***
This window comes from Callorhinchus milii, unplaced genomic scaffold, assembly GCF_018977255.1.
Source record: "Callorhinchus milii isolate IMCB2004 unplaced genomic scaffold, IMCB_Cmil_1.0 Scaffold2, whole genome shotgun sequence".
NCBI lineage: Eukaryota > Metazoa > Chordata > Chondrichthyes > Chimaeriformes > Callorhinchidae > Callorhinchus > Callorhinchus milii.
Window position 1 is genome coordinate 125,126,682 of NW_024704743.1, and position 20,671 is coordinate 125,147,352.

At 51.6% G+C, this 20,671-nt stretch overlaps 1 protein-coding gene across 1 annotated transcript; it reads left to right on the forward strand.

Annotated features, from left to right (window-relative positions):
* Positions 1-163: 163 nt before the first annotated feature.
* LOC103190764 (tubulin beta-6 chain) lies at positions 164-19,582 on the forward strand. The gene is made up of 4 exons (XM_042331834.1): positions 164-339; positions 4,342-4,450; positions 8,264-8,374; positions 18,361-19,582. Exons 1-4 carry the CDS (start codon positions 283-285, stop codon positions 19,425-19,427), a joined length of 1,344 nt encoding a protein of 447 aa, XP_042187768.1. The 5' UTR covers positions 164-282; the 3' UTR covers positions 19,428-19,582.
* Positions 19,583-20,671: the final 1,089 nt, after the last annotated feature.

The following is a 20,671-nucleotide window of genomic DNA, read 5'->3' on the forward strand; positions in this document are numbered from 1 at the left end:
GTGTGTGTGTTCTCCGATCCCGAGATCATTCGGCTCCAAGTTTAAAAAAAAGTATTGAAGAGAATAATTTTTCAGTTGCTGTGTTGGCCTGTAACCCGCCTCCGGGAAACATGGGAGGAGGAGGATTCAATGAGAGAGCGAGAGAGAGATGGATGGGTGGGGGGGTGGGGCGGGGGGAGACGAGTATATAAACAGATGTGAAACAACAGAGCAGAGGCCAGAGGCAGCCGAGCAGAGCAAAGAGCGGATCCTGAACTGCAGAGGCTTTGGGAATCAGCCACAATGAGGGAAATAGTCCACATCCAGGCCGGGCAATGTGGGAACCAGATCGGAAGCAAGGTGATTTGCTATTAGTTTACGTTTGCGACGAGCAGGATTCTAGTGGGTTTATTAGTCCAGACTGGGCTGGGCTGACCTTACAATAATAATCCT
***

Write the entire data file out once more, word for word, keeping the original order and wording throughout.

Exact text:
This window comes from Callorhinchus milii, unplaced genomic scaffold, assembly GCF_018977255.1.
Source record: "Callorhinchus milii isolate IMCB2004 unplaced genomic scaffold, IMCB_Cmil_1.0 Scaffold2, whole genome shotgun sequence".
NCBI lineage: Eukaryota > Metazoa > Chordata > Chondrichthyes > Chimaeriformes > Callorhinchidae > Callorhinchus > Callorhinchus milii.
Window position 1 is genome coordinate 125,126,682 of NW_024704743.1, and position 20,671 is coordinate 125,147,352.

At 51.6% G+C, this 20,671-nt stretch overlaps 1 protein-coding gene across 1 annotated transcript; it reads left to right on the forward strand.

Annotated features, from left to right (window-relative positions):
* Positions 1-163: 163 nt before the first annotated feature.
* LOC103190764 (tubulin beta-6 chain) lies at positions 164-19,582 on the forward strand. The gene is made up of 4 exons (XM_042331834.1): positions 164-339; positions 4,342-4,450; positions 8,264-8,374; positions 18,361-19,582. Exons 1-4 carry the CDS (start codon positions 283-285, stop codon positions 19,425-19,427), a joined length of 1,344 nt encoding a protein of 447 aa, XP_042187768.1. The 5' UTR covers positions 164-282; the 3' UTR covers positions 19,428-19,582.
* Positions 19,583-20,671: the final 1,089 nt, after the last annotated feature.

The following is a 20,671-nucleotide window of genomic DNA, read 5'->3' on the forward strand; positions in this document are numbered from 1 at the left end:
GTGTGTGTGTTCTCCGATCCCGAGATCATTCGGCTCCAAGTTTAAAAAAAAGTATTGAAGAGAATAATTTTTCAGTTGCTGTGTTGGCCTGTAACCCGCCTCCGGGAAACATGGGAGGAGGAGGATTCAATGAGAGAGCGAGAGAGAGATGGATGGGTGGGGGGGTGGGGCGGGGGGAGACGAGTATATAAACAGATGTGAAACAACAGAGCAGAGGCCAGAGGCAGCCGAGCAGAGCAAAGAGCGGATCCTGAACTGCAGAGGCTTTGGGAATCAGCCACAATGAGGGAAATAGTCCACATCCAGGCCGGGCAATGTGGGAACCAGATCGGAAGCAAGGTGATTTGCTATTAGTTTACGTTTGCGACGAGCAGGATTCTAGTGGGTTTATTAGTCCAGACTGGGCTGGGCTGACCTTACAATAATAATCCT